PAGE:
The duke’s longstanding personal feud with Louis and Richelieu were having a profound effect upon the royal family of England. Shortly before Benjamin’s arrival, Buckingham convinced Charles to dismiss all of Queen Henrietta’s French servants. His argument was valid - she was now Queen of England, she should speak English, employ English servants and engage the people of England. The Queen’s refusal led to swift action and her French servants were whisked away so fast she never got to say good-bye.

Louis sent Marshal Bassompierre to England to complain of the insult to his sister. Buckingham offered to go to France and soothe over the situation, but Richelieu refused to allow him to set foot in France. At this latest insult to the English Prime Minister from a mere cardinal, Buckingham was more willing to listen to Benjamin.

On July 17th, 1627, Buckingham set sail with a fleet to La Rochelle. Benjamin was aboard the duke’s ship and key in providing military intelligence concerning La Rochelle and islands of Re or Oleron. But this aid would be too little and too late.

In a surprising turn, the novice French fleet, commanded by Admiral Montmorency, would defeat the famed English navy. It wasn’t the defeat that crushed Benjamin’s spirit, but the ultimate surrender of La Rochelle, which resulted in the capture of his mother and sister. Henri would suffer exile and Benjamin swore never to set foot in France again. Even the Edict of Grace was not sufficient to persuade him to return. To the day of his death in London, Benjamin believed the failure of the English fleet to liberate La Rochelle was due to the commanders’ stubbornness not to listen to his advice.

See Shawn's article on Benjamin's brother, Henri de Rohan HERE.

Barnes & Noble

Shawn began her writing career in television, writing for Filmation Studio’s series BraveStarr. She won several screenwriting awards including a Certificate of Merit from the American Association of Screenwriters. Recently she became a winner in The Authors Show contest 50 Great Writers You Should Be Reading for 2011. Shawn lives in Nashville with her husband Rob and their daughter, Briana.

An All-Consuming Passion

by Anne O'Brien

An All-Consuming Passion
The love affair that changed the course of English History

Owen Tudor and Katharine de Valois

He was a servant. She was the dowager-queen of England. He was a dispossessed Welshman. She had royal Valois blood in her veins and was the widow of England’s glorious hero of Agincourt, King Henry V. She was the King’s Mother, he was the Keeper of the Queen’s Wardrobe.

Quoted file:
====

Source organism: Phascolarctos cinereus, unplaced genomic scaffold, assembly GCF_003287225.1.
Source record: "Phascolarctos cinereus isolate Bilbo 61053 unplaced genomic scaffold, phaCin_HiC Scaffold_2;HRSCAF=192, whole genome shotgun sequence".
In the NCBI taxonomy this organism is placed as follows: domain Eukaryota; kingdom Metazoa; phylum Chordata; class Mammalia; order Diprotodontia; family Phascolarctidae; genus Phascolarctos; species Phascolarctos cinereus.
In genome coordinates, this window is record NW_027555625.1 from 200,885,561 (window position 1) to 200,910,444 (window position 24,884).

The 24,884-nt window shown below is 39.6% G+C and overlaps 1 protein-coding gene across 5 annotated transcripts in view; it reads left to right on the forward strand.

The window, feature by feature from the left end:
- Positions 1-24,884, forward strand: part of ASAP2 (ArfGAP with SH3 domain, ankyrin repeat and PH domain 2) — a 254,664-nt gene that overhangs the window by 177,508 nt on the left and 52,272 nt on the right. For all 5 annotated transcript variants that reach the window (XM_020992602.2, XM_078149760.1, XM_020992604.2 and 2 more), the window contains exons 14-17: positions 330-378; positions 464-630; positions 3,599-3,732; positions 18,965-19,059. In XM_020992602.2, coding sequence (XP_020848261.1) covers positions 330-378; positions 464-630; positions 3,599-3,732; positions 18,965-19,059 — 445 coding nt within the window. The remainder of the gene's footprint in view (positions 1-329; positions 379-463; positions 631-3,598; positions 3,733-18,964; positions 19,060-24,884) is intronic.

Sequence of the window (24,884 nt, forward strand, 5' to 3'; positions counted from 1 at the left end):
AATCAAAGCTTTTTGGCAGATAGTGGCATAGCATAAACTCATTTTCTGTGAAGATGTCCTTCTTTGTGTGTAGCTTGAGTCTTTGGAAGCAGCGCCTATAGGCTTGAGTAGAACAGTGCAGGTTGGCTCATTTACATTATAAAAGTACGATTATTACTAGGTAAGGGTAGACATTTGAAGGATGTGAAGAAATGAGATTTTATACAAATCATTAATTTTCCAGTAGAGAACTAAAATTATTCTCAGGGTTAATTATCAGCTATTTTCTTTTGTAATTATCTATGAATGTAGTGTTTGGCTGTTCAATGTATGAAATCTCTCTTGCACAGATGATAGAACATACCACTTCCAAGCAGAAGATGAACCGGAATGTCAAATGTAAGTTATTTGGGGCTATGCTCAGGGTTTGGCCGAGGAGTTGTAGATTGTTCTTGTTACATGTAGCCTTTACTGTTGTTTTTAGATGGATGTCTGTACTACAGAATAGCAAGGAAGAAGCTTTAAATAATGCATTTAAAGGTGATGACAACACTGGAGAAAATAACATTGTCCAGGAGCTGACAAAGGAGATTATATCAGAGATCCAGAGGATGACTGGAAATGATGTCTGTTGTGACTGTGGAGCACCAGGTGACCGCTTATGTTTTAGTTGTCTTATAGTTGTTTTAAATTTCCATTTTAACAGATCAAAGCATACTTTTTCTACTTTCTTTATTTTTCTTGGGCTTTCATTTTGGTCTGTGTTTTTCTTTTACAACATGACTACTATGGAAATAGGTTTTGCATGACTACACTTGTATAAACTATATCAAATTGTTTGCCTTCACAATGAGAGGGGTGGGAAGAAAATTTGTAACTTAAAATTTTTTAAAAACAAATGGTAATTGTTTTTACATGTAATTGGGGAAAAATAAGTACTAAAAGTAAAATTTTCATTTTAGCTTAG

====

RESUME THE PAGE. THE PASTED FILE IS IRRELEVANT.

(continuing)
Such a liaison would be unthinkable, and yet they fell victim to a passionate romance.

A Windsor Romance

It all happened at Windsor since Katharine was bound by law to live in her son’s household after her politically disastrous near-marriage to Edmund Beaufort. She was considered to be a woman ‘unable fully to curb her carnal passions’ and so she must live a carefully controlled life. So how did Katharine and Owen manage to fall in love? The record of the occasion of the romance has been described as ‘a pot pourri of myth, romanticism, tradition and anti-Tudor propaganda.’ It is certainly a gift to writers of historical fiction - although it brings its own problems.

A mixed bag of historical tradition ...

One strong tradition, written in a poem in 1361 at the time of Owen’s death, was that he first caught Katharine’s attention when he over-balanced and fell into her lap at a Court ball. Too much alcohol? Or clumsy dancing? Impossible to tell.

A mid 16th century chronicler tells a quite different story. Katharine saw Owen and his friends swimming in the river on a summer’s day. Perhaps in this very spot on the Thames near Windsor - with or without the swans.

Overcome by his sheer masculinity, Katharine changed garments with her maid and arranged to meet Owen in disguise. He was too ardent, she struggled and, escaping his embrace, received a wound to her cheek. Serving her at supper that night, Owen saw the bruise and realised who the ‘maidservant’ had been. Ashamed, he begged her forgiveness. Katharine forgave him readily, they professed their love and were duly married. Sadly, there is no historical proof for either version. But what vivid scenes these sources paint for us. The difficulty for a novelist is of course producing something half-way realistic. If Owen was Katharine’s personal servant, how could he not recognise her face, her voice, even in disguise? Unless she was mute and they met in a dark cupboard, it would seem impossible. As for the drunken mishap ... It makes writing a credible version highly entertaining.

A Private Marriage.

Whatever the truth of their meeting, their love was strong enough to encourage the unlikely pair to flout the law of the land. Katharine was forbidden to marry without the permission of the King who was not yet ten years old. Any man foolish enough to wed her without permission would find all his lands and possessions declared forfeit. Here Katharine was fortunate for Owen had no assets to lose. Penal statutes against the Welsh after Owen Glendywr’s Rising in the reign of Henry IV dispossessed many, as well as prohibiting them from carrying arms, meeting in gatherings, owning land east of the ancient border of Offa’s Dyke and holding government office. When Owen married Katharine he had nothing to forfeit.